"He needs a bigger jacket."
Translation:Ему нужна куртка побольше.
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Only declinable adjectives are normally¹ put before the noun. Indeclinable adjectives are usually¹ put after nouns. Compare:
- Nominative: бе́жевые што́ры, што́ры беж,
- Genitive: бе́жевых што́р, што́р беж,
- Dative: бе́жевым што́рам, што́рам беж,
- Accusative: бе́жевые што́ры, што́ры беж (same as Nominative),
- Instrumental: бе́жевыми што́рами, што́рами беж,
- Prepositional: о бе́жевых што́рах, о што́рах беж.
Both бе́жевые што́ры and што́ры беж mean the same thing: 'beige curtains'. However, the adjective бе́жевый is declinable (it has different forms in different cases), so we put it before the noun. The (old-fashioned) adjective беж is indeclinable (it has the same form in all the cases), so we put it after the noun.
The form побо́льше is indeclinable, so we put it after the noun too:
- Nominative: ку́ртка побо́льше,
- Genitive: ку́ртки побо́льше,
- Dative: ку́ртке побо́льше,
- Accusative: ку́ртку побо́льше,
- Instrumental: ку́рткой побо́льше,
- Prepositional: о ку́ртке побо́льше.
¹ I say 'normally' and 'usually' because you can swap the normal word order for a stylistic effect. Such swapping usually draws attention to one of the words swapped. This is often used in poetry, but rarely used in ordinary speech. This is comparable to word order inversion in English.
побольше is more colloquial. And it is safe to say you'd more often use побольше and поменьше to mean bigger/smaller when requesting a different size of a garment. As for other comparative adjectives, по-prefixed variations are far more informal and are not taught in this course.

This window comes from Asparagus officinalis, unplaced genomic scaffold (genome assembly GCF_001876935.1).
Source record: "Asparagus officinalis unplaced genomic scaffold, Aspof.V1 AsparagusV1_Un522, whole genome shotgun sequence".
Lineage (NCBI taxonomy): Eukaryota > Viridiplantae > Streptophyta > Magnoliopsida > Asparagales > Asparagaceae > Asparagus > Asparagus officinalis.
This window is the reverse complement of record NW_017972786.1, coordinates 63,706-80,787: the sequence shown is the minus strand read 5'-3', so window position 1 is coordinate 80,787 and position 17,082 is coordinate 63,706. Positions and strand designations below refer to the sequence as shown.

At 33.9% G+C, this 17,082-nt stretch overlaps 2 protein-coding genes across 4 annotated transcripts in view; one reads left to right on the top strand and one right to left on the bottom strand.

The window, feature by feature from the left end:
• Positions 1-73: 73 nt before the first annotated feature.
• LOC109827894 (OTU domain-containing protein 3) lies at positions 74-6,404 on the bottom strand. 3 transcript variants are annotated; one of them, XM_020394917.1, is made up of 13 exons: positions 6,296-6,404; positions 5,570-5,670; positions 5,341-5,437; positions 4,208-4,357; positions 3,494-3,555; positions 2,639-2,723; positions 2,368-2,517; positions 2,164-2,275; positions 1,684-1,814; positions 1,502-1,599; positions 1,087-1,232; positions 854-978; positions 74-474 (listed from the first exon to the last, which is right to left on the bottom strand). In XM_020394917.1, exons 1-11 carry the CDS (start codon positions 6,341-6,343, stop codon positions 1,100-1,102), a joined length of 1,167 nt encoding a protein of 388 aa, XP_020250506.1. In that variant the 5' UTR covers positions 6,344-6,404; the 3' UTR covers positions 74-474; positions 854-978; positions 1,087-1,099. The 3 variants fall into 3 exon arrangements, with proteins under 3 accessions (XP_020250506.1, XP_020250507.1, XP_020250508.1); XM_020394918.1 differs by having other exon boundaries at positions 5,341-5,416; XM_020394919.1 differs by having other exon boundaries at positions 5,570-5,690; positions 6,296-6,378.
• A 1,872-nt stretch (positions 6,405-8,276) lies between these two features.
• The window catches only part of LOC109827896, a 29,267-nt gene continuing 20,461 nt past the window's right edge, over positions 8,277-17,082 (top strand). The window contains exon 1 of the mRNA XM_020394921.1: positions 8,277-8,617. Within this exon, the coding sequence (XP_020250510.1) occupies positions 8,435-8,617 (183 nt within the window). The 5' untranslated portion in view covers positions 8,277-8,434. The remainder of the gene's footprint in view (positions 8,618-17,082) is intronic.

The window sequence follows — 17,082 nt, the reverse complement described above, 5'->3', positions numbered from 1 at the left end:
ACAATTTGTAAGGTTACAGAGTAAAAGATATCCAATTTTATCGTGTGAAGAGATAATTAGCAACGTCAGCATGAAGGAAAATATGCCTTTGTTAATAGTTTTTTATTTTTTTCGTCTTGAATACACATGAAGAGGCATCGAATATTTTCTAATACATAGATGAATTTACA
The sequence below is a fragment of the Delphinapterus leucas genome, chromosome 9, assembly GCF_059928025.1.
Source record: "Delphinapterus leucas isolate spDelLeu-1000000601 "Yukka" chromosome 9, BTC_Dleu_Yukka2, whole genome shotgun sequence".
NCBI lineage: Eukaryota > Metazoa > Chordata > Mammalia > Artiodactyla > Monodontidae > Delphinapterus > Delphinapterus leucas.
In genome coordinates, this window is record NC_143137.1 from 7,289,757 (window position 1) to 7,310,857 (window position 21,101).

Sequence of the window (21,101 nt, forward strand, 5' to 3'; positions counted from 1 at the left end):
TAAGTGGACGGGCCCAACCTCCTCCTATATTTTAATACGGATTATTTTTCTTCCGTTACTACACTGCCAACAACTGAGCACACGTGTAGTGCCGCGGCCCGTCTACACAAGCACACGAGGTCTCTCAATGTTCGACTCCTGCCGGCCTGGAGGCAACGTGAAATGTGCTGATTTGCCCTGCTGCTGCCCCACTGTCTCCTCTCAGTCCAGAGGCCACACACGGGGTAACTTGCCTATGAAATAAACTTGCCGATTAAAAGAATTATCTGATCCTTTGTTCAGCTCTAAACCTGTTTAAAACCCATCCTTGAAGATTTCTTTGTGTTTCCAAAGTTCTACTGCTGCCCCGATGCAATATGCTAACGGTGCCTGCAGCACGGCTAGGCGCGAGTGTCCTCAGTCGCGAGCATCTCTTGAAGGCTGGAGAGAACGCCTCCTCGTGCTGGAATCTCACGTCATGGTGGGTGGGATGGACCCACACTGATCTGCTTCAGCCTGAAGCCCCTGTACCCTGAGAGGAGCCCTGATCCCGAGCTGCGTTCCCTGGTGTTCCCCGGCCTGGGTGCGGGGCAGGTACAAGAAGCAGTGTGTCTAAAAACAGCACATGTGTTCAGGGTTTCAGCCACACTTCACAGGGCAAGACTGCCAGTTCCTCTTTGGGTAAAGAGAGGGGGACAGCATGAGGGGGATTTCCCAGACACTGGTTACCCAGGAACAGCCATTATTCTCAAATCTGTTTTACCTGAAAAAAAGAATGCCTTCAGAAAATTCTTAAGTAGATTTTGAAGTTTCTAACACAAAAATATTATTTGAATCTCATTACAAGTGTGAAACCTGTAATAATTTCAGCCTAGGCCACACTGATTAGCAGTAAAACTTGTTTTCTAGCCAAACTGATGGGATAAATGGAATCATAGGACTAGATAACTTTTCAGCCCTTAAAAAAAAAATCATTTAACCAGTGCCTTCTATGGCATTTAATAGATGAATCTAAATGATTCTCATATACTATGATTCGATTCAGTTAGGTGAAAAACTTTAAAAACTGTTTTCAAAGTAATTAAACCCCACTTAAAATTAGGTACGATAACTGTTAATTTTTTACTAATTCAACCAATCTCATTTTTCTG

Again, for this use it is important to distinguish a comparative adjective uses as a modifier and a comparative adjective as a part of a predicate: "I bought a bigger chair" vs. "Your chair is bigger". In English it is rather easy because in a declarative sentence a form of a verb will separate a noun from an adjective that is not its modifier. Also, a modifier will come before a noun.
- note that when used as a modifier ("a bigger cup"), such adjectives are put after the noun in Russian.
Больше has other meanings, too (like, "more" or "bigger as a number"), which are not usually rendered with побольше. When comparing numbers or quantities, only больше is used. As an adverb or a comparative form of "много" /"мало" ( a lot / not a lot) we primarily use больше and меньше :
- Моя зарплата больше твоей ( or ", чем твоя") = My salary is bigger than yours.
- Вчера я купил больше, чем обычно (or "побольше", which is very informal) = Yesterday I bought more than usual.
- Миллион больше тысячи / меньше миллиарда = 10⁶ 10³ ( and 10⁹)
There are also adjectives бо́льший ("bigger") and ме́ньший ("smaller") that are primarily used in more abstract meanings and in set expressions. Think of something like "We managed to do it with smaller losses than we had expected" or "with an even bigger excitement", "a bigger number of people". They are not extremely formal, however, they are rarely used to refer to an object that is physically bigger /smaller. These are put before a noun, as any usual adjective.
Finally, there is an analytical way to form comparative adjectives (other than for "big" and "smaller"), It is to use the word "более" (more) or "менее" (less) and then a normal adjective: более высокий, более дорогой / менее высокий, менее дорогой. It is not how people usually speak but it is what you may find in A1-level textbooks (it is grammatical, just quite stiff for most everyday contexts). So do not be suprised to encounter something like Мой шарф более длинный, чем твой (My scarf is more long than yours).
- for "большой" such form would be extremely funny — we either use quite formal "больше" or less formal "побольше" after a noun.